Assisting the training of deep neural networks with applications to computer vision

September 25, 2015 at 11:30 am by

Place: Large lecture room.
Affiliation:  Departament de Matemàtica Aplicada i Anàlisi. Universitat de Barcelona, Spain.



This seminar is a summary of Adriana Romero Soriano’s PhD thesis work.


Deep learning has recently been enjoying an increasing popularity due to its success in solving challenging tasks. In particular, deep learning has proven to be effective in a large variety of computer vision tasks, such as image classification, object recognition and image parsing. Contrary to previous research, which required engineered feature representations, designed by experts, in order to succeed, deep learning attempts to learn representation hierarchies automatically from data. More recently, the trend has been to go deeper with representation hierarchies. Learning (very) deep representation hierarchies is a challenging task, which involves the optimization of highly non-convex functions. Therefore, the search for algorithms to ease the learning of (very) deep representation hierarchies from data is extensive and ongoing.

In this thesis, we tackle the challenging problem of easing the learning of (very) deep representation hierarchies. We present a hyper-parameter free, off-the-shelf, simple and fast unsupervised algorithm to discover hidden structure from the input data by enforcing a very strong form of sparsity. We study the applicability and potential of the algorithm to learn representations of varying depth in a handful of applications and domains, highlighting the ability of the algorithm to provide discriminative feature representations that are able to achieve top performance.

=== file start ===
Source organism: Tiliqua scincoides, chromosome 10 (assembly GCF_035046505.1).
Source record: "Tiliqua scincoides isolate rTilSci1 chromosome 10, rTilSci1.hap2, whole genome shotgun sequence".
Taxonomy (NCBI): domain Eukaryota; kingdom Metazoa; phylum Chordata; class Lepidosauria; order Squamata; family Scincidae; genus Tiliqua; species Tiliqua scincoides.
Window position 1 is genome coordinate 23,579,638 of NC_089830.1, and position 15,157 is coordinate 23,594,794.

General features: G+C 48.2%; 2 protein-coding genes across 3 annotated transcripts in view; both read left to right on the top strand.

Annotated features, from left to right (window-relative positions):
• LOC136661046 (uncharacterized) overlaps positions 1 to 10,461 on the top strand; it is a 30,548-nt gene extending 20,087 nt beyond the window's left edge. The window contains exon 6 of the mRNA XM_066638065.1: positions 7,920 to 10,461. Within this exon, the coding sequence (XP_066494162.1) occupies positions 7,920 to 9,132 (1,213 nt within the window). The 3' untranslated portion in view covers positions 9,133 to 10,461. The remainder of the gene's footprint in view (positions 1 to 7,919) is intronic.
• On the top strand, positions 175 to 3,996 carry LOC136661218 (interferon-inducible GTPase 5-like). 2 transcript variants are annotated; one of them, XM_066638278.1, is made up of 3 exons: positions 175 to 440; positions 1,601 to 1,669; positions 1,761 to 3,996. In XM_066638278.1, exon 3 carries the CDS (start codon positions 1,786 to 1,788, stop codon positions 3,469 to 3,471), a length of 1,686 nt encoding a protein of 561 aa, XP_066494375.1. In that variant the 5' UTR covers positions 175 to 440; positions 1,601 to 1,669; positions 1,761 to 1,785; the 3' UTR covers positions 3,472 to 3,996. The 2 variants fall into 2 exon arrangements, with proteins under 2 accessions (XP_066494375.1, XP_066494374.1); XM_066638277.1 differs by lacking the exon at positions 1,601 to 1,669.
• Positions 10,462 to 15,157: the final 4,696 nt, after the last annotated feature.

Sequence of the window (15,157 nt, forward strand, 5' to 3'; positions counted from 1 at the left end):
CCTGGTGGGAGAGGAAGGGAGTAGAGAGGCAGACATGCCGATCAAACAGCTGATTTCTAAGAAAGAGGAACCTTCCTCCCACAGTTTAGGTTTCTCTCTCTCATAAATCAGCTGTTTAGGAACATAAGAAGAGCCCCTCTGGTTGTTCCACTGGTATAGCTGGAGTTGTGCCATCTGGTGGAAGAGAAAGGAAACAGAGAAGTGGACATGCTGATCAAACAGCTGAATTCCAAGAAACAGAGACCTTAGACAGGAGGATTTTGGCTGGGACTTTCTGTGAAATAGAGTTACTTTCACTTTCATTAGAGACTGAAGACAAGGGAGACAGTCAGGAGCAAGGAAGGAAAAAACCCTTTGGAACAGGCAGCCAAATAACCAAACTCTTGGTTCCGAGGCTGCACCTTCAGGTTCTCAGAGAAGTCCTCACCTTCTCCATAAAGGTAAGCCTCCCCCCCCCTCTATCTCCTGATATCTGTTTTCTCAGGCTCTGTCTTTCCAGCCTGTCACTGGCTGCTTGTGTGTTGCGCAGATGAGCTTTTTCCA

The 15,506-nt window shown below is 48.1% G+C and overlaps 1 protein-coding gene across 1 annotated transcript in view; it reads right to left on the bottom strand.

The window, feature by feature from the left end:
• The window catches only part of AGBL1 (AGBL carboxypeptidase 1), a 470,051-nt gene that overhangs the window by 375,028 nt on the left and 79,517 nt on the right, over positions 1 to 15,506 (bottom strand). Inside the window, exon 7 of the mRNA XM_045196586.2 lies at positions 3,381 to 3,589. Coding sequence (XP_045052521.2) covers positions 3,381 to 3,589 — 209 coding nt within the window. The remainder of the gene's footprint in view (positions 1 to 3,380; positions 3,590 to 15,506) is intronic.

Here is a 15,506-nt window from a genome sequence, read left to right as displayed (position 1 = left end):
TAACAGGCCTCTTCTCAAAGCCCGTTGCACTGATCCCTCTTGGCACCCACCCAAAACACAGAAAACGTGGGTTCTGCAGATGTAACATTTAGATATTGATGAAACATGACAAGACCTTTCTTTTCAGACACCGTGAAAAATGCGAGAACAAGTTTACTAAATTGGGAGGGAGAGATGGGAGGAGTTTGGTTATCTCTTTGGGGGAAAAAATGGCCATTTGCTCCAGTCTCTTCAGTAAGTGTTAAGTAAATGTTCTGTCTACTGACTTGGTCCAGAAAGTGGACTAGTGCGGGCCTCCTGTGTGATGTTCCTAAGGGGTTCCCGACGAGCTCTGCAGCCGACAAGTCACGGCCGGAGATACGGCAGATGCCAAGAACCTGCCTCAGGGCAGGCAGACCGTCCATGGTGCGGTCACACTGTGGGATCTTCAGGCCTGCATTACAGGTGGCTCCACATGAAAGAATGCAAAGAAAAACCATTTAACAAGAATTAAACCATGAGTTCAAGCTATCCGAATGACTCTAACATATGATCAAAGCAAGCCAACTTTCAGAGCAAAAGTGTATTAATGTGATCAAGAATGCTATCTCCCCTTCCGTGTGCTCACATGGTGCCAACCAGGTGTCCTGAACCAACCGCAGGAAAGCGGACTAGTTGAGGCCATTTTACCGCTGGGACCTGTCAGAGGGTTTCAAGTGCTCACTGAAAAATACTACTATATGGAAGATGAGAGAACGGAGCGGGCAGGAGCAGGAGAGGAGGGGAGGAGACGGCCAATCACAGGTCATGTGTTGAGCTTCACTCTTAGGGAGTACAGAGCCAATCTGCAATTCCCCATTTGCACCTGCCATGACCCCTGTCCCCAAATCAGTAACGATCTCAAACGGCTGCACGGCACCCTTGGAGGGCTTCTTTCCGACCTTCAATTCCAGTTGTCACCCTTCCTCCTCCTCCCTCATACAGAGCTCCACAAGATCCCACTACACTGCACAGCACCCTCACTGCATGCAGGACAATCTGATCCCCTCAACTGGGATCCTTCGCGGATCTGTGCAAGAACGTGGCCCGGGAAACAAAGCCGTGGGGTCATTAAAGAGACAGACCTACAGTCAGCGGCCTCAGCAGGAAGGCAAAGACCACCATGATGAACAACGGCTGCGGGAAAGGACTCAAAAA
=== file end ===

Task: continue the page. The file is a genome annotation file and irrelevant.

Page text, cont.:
Yet, while emphasizing the great value of unsupervised learning methods when labeled data is scarce, the recent industrial success of deep learning has revolved around supervised learning. Supervised learning is currently the focus of many recent research advances, which have shown to excel at many computer vision tasks. Top performing systems often involve very large and deep models, which are not well suited for applications with time or memory limitations. More in line with the current trends, we engage in making top performing models more efficient, by designing very deep and thin models. Since training such very deep models still appears to be a challenging task, we introduce a novel algorithm that guides the training of very thin and deep models by hinting their intermediate representations. Very deep and thin models trained by the proposed algorithm end up extracting feature representations that are comparable or even better performing than the ones extracted by large state-of-the-art models, while compellingly reducing the time and memory consumption of the model.


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